- Hours: 10am-5.30pm (Thur-Sat) 1pm-5.30pm (Sun)
- Price: $15
15) Radnor Lake State Park
One of the top Nashville activities is to, well, get out of Nashville. Before you get too confused, this is only to balance the inner-city splendor with some of the natural kind.
Not far from downtown Nashville, the Radnor Lake State Park goes beyond a mere day at the park. Instead, you can embark on hiking and explore various ecosystems splashed around the 1,368-acre state park.
Alongside hiking, you’ll have biking trails. Both lead to beautiful lake views.
But if the water keeps calling your name, you can also get out on a kayak or SUP and explore the highlight of the park.
Visit the official state park website for more info about trails and activities.
16) The Adventure Science Center
Nashville may have a reputation for being a destination for bachelor and bachelorette parties, but that doesn’t mean there’s nothing for kids to do here.
Museums and parks aside, Nashville is also home to the Adventure Science Center.
The non-profit museum has just shy of 200 interactive exhibits that will keep your kids’ attention long past leaving time. These displays form the museum’s broad spectrum of topics, from earth science to life in space.
Each room comes with a distinct experience that will take your kids on a thrilling educational journey and get their minds working overtime.
Highlights include the planetarium, flight simulator, and an exhibit all about beekeeping.
- Address: 800 Fort Negley Blvd, Nashville, TN 37203
- Hours: 10am-3pm (Sun-Mon, Thur) 10am-6pm (Fri-Sat)
- Price: $18
17) The Nashville Zoo
Another example of the best things to do in Nashville with kids is the Nashville Zoo. Here, you can trade science for an up-close experience with some of the world’s most incredible wildlife.
The Nashville Zoo boasts just under 3,000 animals that are from 350 species from around the world. You’ll find them in appropriate habitats such as the Plains of Africa, the South American Rainforests and the many ecosystems found in the Asian continent.
The whole family can jump on the Wilderness Express Train to explore the park. This will bring you to hundreds of animals such as tigers, leopards and rhinos. The zoo is also home to a Jungle Gym playground and a zip line!
- Address: 3777 Nolensville Pike, Nashville, TN 37211
- Hours: 9 am-6 pm (Mon-Sun)
- Price: $16-$25
18) The Hermitage
First built in 1819, the Hermitage became the home of former president Andrew Jackson from the years 1837 to 1845.
Although the years brought much change to the estate, it has been restored to its original look when the president called it home.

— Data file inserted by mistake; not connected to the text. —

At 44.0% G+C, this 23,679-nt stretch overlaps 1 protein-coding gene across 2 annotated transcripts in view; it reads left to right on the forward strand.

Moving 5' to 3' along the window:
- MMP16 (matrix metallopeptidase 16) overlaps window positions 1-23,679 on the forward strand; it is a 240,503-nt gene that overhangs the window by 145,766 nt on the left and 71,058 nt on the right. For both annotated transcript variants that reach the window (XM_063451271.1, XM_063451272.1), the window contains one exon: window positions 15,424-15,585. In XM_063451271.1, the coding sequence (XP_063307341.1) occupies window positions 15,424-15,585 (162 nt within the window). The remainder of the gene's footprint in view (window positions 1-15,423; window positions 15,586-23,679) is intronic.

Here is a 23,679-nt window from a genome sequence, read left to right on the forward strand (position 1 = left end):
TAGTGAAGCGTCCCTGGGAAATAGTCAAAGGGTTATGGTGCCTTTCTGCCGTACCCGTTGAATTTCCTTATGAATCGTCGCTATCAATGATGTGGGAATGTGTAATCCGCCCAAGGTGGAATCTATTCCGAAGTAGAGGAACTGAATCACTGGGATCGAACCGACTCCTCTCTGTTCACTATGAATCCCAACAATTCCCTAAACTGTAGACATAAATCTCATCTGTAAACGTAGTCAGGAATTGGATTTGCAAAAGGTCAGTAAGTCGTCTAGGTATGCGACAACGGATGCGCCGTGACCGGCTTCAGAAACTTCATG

Andrew Jackson’s Hermitage is around 15 miles from the heart of Nashville. It replaces the skyscrapers with an elegant estate and a beautiful home that now functions as a museum.
You can learn about Jackson’s political and private life on a guided tour before enjoying a wagon ride through the lush surrounding grounds.
On the way, you may pass the burial site of Andrew Jackson and his wife, Rachel.
- Address: 4580 Rachels Ln, Hermitage, TN 37076
- Hours: 9 am-6 pm (Thur-Mon)
- Price: $18
19) Belle Meade Plantation
Historic sites in Nashville don’t end at the Hermitage. The Belle Meade Plantation was built in the 1840s in the Greek Revival style.
It was here that the Civil War Battle of Nashville took place across two days in 1864.
As you explore the historic antebellum estate, you’ll notice signs of this prominent battle, including gunfire marks in the towering columns that somehow remain standing today.
Today, the estate is as grand as ever and you can explore on a variety of tours. For a different perspective, visit the plantation on a guided tour through the eyes of slaves that lived and worked here.
- Address: 5025 Harding Pike, Nashville, TN 37205
- Hours: 9 am-5 pm (Sun-Thur) 10am-5pm (Fri)
- Price: $24
20) Gaylord Opryland Resort
The Gaylord Opryland Resort is one of the most interesting Nashville attractions.
It’s part resort, part entertainment mecca that features dozens of restaurants, shops and an elegant rainforest.
Plus, you can even take a boat ride through the resort. Yep, it’s not like anything else in Nashville.
Sure, it can be easy to get lost thanks to the array of attractions. But that’s all part of the fun. Its centerpiece is the rainforest, which is a collection of thousands of tropical plants.
The kaleidoscopic colors are splashed across the scene, interrupted only by beautiful waterfalls. It’s no surprise the space is managed by 20 horticulturists.
Beyond that, experience Soundwaves where you can meander down the lazy river.
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21) Printer’s Alley
Printer’s Alley was once, you guessed it, at the heart of Nashville’s printing industry. That field may be long gone, but like any smart city, Nashville has transformed the warehouses into a hip destination.
Now a National Historic District, Printer’s Alley is a vibrant place to be during the day with restaurants and cafes.
But at night, it truly comes to life. Clubs opened here in the 1940s and were home to some of Nashville’s most iconic names. I’m looking at you, Waylon Jennings and Hank Williams.
Today, the entertainment district makes the perfect foil for life on Broadway.
Where to Stay in Nashville
Now that you know what to do in Nashville, how about where to stay in the Music City?
Best Hostel in Nashville
For those who want to experience Nashville on a budget, you can’t pass up a stay at the Music City Hostel. Enjoy shared and private rooms, a spacious kitchen, and social area while being steps from all the action.
They have a partner hostel, Nashville Downtown Hostel, which is currently closed for repairs but will be reopening soon.
Best Mid-Range Hotel in Nashville
Stay right on the banks of the Cumberland River at Nashville Riverfront Lofts. Wake up to splendid views, a balcony and cook up a feast in the full kitchen before enjoying a short walk to some of the best things to do in Nashville.
Best Luxury Hotel in Nashville
Like your country music with a side of luxury? Then stay at the Hermitage Hotel. Make the most of your upscale experience with concierge service, spa treatments, on-site restaurant and bar.